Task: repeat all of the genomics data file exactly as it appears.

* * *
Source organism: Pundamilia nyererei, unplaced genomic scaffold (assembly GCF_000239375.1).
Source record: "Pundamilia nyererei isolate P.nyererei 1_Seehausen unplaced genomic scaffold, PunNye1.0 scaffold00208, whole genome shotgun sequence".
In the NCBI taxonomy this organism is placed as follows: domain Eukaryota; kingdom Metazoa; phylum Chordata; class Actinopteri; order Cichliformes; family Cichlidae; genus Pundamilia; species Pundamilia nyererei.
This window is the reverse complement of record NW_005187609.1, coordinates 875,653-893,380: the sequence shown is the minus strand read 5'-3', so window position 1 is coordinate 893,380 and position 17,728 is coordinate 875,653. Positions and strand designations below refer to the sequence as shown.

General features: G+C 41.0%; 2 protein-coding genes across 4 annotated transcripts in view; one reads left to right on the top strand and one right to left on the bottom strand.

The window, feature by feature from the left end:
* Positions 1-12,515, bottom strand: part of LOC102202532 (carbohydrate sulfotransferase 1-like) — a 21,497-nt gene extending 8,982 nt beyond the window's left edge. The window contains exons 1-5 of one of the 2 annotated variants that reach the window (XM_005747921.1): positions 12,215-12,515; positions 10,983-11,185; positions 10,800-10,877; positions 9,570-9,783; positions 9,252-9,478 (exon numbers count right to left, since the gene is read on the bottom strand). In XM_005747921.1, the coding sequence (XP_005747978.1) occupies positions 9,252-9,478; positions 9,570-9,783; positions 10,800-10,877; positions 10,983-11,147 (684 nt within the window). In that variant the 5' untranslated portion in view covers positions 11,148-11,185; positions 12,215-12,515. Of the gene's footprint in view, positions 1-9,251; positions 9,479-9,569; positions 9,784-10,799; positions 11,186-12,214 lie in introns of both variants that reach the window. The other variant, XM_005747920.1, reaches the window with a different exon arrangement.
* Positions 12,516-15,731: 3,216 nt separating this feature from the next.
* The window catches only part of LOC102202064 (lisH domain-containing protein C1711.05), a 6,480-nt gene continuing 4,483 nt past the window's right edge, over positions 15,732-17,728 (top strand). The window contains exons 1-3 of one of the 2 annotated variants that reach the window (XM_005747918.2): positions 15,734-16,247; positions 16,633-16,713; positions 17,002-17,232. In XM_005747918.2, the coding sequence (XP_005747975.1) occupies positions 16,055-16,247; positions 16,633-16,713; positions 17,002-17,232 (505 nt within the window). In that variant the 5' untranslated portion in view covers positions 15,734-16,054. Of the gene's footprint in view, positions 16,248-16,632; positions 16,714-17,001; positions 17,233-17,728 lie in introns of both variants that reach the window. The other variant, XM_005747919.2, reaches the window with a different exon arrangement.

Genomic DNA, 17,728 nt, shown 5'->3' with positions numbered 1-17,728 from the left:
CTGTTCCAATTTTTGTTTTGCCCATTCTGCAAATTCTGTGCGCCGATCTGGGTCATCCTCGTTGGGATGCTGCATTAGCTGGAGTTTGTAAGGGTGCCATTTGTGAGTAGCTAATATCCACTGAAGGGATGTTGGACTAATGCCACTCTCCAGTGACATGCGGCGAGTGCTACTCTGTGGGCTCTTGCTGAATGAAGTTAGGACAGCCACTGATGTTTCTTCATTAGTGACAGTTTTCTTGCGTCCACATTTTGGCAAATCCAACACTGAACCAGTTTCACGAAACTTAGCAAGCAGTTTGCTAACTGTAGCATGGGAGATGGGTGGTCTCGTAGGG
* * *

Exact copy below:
Source organism: Pundamilia nyererei, unplaced genomic scaffold (assembly GCF_000239375.1).
Source record: "Pundamilia nyererei isolate P.nyererei 1_Seehausen unplaced genomic scaffold, PunNye1.0 scaffold00208, whole genome shotgun sequence".
In the NCBI taxonomy this organism is placed as follows: domain Eukaryota; kingdom Metazoa; phylum Chordata; class Actinopteri; order Cichliformes; family Cichlidae; genus Pundamilia; species Pundamilia nyererei.
This window is the reverse complement of record NW_005187609.1, coordinates 875,653-893,380: the sequence shown is the minus strand read 5'-3', so window position 1 is coordinate 893,380 and position 17,728 is coordinate 875,653. Positions and strand designations below refer to the sequence as shown.

General features: G+C 41.0%; 2 protein-coding genes across 4 annotated transcripts in view; one reads left to right on the top strand and one right to left on the bottom strand.

The window, feature by feature from the left end:
* Positions 1-12,515, bottom strand: part of LOC102202532 (carbohydrate sulfotransferase 1-like) — a 21,497-nt gene extending 8,982 nt beyond the window's left edge. The window contains exons 1-5 of one of the 2 annotated variants that reach the window (XM_005747921.1): positions 12,215-12,515; positions 10,983-11,185; positions 10,800-10,877; positions 9,570-9,783; positions 9,252-9,478 (exon numbers count right to left, since the gene is read on the bottom strand). In XM_005747921.1, the coding sequence (XP_005747978.1) occupies positions 9,252-9,478; positions 9,570-9,783; positions 10,800-10,877; positions 10,983-11,147 (684 nt within the window). In that variant the 5' untranslated portion in view covers positions 11,148-11,185; positions 12,215-12,515. Of the gene's footprint in view, positions 1-9,251; positions 9,479-9,569; positions 9,784-10,799; positions 11,186-12,214 lie in introns of both variants that reach the window. The other variant, XM_005747920.1, reaches the window with a different exon arrangement.
* Positions 12,516-15,731: 3,216 nt separating this feature from the next.
* The window catches only part of LOC102202064 (lisH domain-containing protein C1711.05), a 6,480-nt gene continuing 4,483 nt past the window's right edge, over positions 15,732-17,728 (top strand). The window contains exons 1-3 of one of the 2 annotated variants that reach the window (XM_005747918.2): positions 15,734-16,247; positions 16,633-16,713; positions 17,002-17,232. In XM_005747918.2, the coding sequence (XP_005747975.1) occupies positions 16,055-16,247; positions 16,633-16,713; positions 17,002-17,232 (505 nt within the window). In that variant the 5' untranslated portion in view covers positions 15,734-16,054. Of the gene's footprint in view, positions 16,248-16,632; positions 16,714-17,001; positions 17,233-17,728 lie in introns of both variants that reach the window. The other variant, XM_005747919.2, reaches the window with a different exon arrangement.

Genomic DNA, 17,728 nt, shown 5'->3' with positions numbered 1-17,728 from the left:
CTGTTCCAATTTTTGTTTTGCCCATTCTGCAAATTCTGTGCGCCGATCTGGGTCATCCTCGTTGGGATGCTGCATTAGCTGGAGTTTGTAAGGGTGCCATTTGTGAGTAGCTAATATCCACTGAAGGGATGTTGGACTAATGCCACTCTCCAGTGACATGCGGCGAGTGCTACTCTGTGGGCTCTTGCTGAATGAAGTTAGGACAGCCACTGATGTTTCTTCATTAGTGACAGTTTTCTTGCGTCCACATTTTGGCAAATCCAACACTGAACCAGTTTCACGAAACTTAGCAAGCAGTTTGCTAACTGTAGCATGGGAGATGGGTGGTCTCGTAGGG